Facebook's Sheryl Sandberg is sharply criticizing President Trump on abortion policy.
Trump on Monday reinstated a restriction known as the global gag rule that blocks nongovernmental organizations around the world from receiving American foreign aid if they perform abortions or discuss them in family planning.
Reproductive care providers said the restriction could have catastrophic implications for women around the world. Sandberg, Facebook's chief operating officer, made clear in a Facebook post Thursday that she shares that view.
"We don't have to guess -- we know what this will do," she wrote.
"The last time the global gag rule was in effect, research showed more women who lost access to contraception had unwanted pregnancies and abortion rates doubled. The best way to prevent abortion is through more family planning services, not fewer."
Sandberg wrote that she began her career at the World Bank, working on health care in India. There she witnessed how clinics that rely on foreign aid are critical for women seeking health care.
The global gag rule has been enforced off and on since 1985. Democratic administrations have traditionally rescinded it, while Republican administrations have reinstated it.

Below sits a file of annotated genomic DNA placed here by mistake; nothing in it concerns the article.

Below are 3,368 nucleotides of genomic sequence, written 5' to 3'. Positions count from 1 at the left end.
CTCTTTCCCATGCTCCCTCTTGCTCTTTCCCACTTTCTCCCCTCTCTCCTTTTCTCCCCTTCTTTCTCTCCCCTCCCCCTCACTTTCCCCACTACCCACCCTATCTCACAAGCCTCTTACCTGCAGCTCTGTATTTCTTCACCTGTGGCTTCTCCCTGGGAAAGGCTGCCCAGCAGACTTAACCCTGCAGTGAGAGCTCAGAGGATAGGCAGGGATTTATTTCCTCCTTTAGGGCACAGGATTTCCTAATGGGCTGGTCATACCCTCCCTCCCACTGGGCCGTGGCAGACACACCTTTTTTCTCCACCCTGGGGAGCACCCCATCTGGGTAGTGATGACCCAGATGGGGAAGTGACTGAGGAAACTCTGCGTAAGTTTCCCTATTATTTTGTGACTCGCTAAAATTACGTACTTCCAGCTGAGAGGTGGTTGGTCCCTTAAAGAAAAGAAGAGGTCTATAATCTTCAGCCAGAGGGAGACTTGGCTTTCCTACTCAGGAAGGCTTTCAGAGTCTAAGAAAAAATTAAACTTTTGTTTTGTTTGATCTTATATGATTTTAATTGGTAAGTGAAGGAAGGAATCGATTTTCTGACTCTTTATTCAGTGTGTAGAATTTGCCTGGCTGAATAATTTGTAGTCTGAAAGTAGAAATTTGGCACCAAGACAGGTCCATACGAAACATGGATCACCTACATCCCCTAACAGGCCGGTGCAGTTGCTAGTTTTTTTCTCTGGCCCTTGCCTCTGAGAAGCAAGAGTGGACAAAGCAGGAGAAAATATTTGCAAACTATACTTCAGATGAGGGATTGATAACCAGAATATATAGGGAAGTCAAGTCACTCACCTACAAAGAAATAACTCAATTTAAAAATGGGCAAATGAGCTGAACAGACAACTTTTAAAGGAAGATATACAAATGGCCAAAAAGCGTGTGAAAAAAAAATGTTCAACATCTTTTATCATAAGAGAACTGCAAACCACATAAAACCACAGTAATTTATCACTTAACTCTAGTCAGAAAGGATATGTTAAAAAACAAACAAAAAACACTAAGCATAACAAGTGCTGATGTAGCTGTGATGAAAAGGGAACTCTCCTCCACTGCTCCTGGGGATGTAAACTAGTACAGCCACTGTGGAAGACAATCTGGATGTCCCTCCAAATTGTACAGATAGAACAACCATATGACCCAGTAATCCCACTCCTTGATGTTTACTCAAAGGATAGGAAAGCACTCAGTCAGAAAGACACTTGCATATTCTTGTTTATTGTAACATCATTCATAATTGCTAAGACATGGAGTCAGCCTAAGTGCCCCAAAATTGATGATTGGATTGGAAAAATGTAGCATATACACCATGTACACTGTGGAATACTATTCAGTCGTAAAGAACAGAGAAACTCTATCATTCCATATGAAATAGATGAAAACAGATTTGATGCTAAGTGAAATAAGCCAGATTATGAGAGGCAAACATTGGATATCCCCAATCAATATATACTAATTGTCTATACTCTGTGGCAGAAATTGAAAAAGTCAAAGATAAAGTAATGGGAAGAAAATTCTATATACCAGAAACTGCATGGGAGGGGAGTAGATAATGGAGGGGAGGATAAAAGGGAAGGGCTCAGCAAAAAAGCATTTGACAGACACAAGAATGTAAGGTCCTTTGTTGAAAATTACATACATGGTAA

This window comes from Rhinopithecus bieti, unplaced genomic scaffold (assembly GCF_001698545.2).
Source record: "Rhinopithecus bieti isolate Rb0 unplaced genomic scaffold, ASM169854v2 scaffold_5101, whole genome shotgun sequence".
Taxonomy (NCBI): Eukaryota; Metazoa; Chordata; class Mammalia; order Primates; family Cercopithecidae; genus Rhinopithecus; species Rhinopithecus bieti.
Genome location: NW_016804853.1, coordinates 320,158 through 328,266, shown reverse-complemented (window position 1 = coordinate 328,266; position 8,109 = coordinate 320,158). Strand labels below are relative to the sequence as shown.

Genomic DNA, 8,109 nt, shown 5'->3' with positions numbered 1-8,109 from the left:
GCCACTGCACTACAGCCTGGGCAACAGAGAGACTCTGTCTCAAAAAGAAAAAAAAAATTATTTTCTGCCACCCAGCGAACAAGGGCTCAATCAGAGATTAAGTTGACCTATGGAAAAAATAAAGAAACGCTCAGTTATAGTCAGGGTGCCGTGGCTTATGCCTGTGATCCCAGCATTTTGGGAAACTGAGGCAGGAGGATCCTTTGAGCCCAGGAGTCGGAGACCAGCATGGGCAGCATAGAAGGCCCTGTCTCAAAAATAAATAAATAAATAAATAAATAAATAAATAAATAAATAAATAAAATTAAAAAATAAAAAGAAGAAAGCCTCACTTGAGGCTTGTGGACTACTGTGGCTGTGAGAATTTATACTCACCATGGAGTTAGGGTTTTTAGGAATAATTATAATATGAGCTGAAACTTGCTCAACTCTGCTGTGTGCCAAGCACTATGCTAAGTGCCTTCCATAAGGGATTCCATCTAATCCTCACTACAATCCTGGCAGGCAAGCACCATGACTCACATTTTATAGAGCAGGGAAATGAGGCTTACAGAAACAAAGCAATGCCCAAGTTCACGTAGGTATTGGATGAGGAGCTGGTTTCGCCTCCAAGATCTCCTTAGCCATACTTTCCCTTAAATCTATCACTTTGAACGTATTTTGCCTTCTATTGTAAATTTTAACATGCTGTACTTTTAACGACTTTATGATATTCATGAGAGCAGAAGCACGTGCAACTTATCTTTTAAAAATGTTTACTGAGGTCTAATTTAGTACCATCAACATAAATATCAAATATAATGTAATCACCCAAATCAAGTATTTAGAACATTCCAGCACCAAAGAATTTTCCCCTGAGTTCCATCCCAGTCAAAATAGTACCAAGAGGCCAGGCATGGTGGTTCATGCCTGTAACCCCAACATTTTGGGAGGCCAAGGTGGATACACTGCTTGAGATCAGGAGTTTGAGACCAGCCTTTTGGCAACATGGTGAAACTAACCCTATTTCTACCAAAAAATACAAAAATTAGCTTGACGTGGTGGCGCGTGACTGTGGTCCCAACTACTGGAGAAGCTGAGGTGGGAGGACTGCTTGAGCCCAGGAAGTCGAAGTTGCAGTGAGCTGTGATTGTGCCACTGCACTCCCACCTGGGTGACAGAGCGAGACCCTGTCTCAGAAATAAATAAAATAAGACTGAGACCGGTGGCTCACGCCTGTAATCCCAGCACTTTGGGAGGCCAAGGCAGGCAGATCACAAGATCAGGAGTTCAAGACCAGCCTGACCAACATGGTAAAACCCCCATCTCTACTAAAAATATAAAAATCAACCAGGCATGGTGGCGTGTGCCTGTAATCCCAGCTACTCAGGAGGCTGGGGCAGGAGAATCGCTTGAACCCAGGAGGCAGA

Even during the Obama administration, U.S. law banned direct funding for abortion services. But organizations that performed the procedure were allowed to receive aid for other programs, including those related to contraception access and post-abortion care.
Sandberg called for reversal of the global gag rule through a bill introduced by Representative Nita Lowey, a New York Democrat.
"Women's rights are human rights -- and there is no more basic right than health care," she wrote.
Sandberg started the Lean In movement to encourage women to step up as leaders and support each other in the workplace. She was a vocal supporter of Hillary Clinton. She was also one of the tech leaders who met with Trump in December.
In her post, Sandberg did not mention the Women's March on Washington, the day after Trump's inauguration.
Sarah Lacy of the Silicon Valley news site Pando had written earlier Thursday that Sandberg's "deafening silence" on the march is problematic, and argued that Facebook "is bending over backwards to embrace a Donald Trump world."
Facebook's relationship with the Trump administration is complex, to say the least.
Peter Thiel, its longest-standing board member, was a vocal supporter of and donor to the Trump campaign. Thiel was a member of Trump's transition team and helped wrangle tech leaders, including Sandberg, for the meeting in December.